ISHA SESAY, CNN CORRESPONDENT: Yes, it is, indeed, John. The body of Nelson Mandela is lying in a covered viewing area just behind me. As you said, the mood here at Union Buildings is very somber, very sad on this day, very different to what we saw yesterday. This really is the first opportunity for many to view the remains of the former president and it really is bringing home the fact that the beloved Madiba is no longer with us.
SESAY (voice-over): Family members and dignitaries among the first to pay their respects to the late president, Nelson Mandela. Hundreds of South Africans are expected to come here to view the body of the man who freed this country from its brutal apartheid regime.
Earlier Wednesday morning, South Africans lined the streets, trying to get a glimpse of the cortege carrying the body of Nelson Mandela. The whole country has been invited to form a public guard of honor for the former president. For the next three days, Mandela's body will leave a military hospital in Pretoria, pass through a procession and on to the Union Building, the center of government here.
(on camera): This amphitheater where Nelson Mandela will lie in state has now been renamed the Nelson Mandela Amphitheater in the late president's honor. This building already has huge significance in the history of this great man.
(voice-over): It was the scene of Nelson Mandela's inauguration as president in 1994, the culmination of 27 years of imprisonment and struggle to become the country's first black president.
SESAY: The body of Nelson Mandela will be moved from here at 5:30 p.m. local time, back to one military hospital here in Pretoria and will make the journey back here to this venue for the next two days, giving South Africans and people from around the world the opportunity to bid their final farewell. Kate and John, back to you.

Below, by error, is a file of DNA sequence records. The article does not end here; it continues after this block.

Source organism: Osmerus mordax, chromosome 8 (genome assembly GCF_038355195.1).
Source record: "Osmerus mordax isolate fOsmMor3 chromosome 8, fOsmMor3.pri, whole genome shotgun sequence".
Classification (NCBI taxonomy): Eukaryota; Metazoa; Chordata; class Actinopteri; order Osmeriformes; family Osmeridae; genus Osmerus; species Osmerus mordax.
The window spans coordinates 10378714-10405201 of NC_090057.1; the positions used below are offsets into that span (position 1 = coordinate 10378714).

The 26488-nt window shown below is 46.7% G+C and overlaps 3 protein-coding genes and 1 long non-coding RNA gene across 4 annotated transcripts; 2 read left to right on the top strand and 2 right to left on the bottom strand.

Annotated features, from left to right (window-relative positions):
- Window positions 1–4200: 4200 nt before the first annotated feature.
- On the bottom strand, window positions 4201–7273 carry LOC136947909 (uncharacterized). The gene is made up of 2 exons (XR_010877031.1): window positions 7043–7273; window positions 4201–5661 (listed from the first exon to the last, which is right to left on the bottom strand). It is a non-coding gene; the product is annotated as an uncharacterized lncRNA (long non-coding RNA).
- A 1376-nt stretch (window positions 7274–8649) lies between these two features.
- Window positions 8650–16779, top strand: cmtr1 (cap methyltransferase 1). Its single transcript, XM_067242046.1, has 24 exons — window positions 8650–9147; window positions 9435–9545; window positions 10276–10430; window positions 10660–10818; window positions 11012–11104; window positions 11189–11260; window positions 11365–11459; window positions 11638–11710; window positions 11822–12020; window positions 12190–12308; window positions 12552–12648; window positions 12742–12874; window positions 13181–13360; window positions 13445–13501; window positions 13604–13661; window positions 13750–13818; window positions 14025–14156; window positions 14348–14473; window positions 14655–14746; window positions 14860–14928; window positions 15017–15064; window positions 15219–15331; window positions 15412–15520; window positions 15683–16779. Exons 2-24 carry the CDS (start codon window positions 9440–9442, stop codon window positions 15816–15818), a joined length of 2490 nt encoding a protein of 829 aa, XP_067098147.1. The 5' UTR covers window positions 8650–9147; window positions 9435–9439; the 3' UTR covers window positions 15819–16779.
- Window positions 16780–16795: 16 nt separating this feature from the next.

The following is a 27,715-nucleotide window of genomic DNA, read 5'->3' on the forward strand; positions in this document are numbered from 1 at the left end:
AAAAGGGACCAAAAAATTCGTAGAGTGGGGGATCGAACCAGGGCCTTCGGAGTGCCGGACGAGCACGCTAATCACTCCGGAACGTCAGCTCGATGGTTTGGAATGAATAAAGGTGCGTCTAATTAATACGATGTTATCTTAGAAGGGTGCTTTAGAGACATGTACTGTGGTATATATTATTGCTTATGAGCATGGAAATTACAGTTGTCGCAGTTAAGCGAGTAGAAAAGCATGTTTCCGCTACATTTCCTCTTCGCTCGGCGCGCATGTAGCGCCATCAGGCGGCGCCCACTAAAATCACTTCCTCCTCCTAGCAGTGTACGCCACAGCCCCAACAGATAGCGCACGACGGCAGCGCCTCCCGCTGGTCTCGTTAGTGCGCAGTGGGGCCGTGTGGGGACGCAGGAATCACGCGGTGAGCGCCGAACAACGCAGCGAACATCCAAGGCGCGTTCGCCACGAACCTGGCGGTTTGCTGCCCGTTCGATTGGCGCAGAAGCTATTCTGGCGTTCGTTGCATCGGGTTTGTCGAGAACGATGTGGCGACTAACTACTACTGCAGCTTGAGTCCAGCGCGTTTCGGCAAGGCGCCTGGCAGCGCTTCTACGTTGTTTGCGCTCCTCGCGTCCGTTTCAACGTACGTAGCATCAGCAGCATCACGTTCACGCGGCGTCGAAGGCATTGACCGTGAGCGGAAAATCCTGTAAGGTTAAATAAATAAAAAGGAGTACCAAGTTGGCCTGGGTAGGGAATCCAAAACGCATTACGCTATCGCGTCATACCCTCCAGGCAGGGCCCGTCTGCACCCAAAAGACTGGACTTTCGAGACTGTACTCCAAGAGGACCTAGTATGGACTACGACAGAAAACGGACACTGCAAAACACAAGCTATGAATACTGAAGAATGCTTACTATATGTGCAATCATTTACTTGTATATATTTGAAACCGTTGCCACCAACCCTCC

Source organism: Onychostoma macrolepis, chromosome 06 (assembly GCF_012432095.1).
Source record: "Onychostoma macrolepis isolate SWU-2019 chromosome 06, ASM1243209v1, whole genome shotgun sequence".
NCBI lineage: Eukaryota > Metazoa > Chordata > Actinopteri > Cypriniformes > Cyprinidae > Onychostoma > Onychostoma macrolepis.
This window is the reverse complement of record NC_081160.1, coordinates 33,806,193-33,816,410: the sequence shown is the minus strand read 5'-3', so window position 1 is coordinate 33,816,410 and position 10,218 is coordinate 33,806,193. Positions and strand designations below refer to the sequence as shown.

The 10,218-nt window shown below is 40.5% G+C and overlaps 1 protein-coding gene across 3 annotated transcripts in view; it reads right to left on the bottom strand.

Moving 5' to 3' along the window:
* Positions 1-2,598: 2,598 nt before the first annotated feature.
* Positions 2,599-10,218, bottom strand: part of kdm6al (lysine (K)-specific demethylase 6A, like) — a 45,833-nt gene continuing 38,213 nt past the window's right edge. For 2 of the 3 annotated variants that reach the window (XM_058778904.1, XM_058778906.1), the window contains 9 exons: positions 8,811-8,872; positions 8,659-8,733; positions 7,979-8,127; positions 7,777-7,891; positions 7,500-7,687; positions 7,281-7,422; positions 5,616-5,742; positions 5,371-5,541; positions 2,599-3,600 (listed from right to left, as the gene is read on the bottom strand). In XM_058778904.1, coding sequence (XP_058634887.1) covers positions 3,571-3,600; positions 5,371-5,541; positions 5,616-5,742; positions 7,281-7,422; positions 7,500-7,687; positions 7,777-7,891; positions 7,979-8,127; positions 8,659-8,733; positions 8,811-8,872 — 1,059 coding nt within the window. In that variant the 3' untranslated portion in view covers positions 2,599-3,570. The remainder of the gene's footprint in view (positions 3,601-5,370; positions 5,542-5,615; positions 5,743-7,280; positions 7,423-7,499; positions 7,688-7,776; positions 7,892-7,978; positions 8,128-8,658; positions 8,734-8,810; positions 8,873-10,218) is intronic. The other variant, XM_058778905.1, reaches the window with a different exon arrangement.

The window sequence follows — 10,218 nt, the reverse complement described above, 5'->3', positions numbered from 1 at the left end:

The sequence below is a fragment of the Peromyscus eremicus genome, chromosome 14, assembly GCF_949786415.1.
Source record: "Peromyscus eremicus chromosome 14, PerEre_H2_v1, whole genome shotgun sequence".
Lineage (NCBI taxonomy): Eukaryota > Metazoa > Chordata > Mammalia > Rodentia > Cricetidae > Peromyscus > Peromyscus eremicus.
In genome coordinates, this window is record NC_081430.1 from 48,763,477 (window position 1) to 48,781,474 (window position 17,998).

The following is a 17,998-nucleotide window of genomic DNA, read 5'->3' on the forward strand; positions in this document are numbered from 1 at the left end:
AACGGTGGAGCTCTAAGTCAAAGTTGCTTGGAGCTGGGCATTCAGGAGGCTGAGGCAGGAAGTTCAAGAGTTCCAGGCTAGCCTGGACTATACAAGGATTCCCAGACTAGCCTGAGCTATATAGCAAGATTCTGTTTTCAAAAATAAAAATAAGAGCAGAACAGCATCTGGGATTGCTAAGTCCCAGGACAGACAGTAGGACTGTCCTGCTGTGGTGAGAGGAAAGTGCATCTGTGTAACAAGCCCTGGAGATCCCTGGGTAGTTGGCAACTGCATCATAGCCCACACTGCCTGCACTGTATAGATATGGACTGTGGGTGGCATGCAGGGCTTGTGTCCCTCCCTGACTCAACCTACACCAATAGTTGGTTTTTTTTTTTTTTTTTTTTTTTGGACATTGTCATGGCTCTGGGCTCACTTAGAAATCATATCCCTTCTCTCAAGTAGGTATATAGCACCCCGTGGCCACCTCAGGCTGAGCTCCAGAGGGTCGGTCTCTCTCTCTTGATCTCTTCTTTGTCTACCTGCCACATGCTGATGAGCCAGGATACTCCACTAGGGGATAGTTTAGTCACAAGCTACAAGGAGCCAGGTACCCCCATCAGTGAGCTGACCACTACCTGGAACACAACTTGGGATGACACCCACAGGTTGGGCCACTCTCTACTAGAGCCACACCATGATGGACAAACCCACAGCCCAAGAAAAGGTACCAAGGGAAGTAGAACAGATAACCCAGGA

BOLDUAN: You really get the sense, Isha, that amid these tributes to the president, to Nelson Mandela, that the country especially Johannesburg has come to a halt to honor him. In just shows how important he is to that country. Isha, thank you so much. We'll get back to you.
Let's go over to Pamela now in for Michaela for some of the other headlines this morning. Good morning.
PAMELA BROWN, CNN ANCHOR: Good morning to you. Great to be here with you. Making news this morning, Secretary of State John Kerry waging battle with Congress to hold off on new sanctions against Iran. He spent over two hours on Capitol Hill trying to convince skeptical lawmakers, he even agreed with them, saying he doesn't trust Iran, but this is the best chance the U.S. has ever had to negotiate a comprehensive nuclear agreement with Tehran.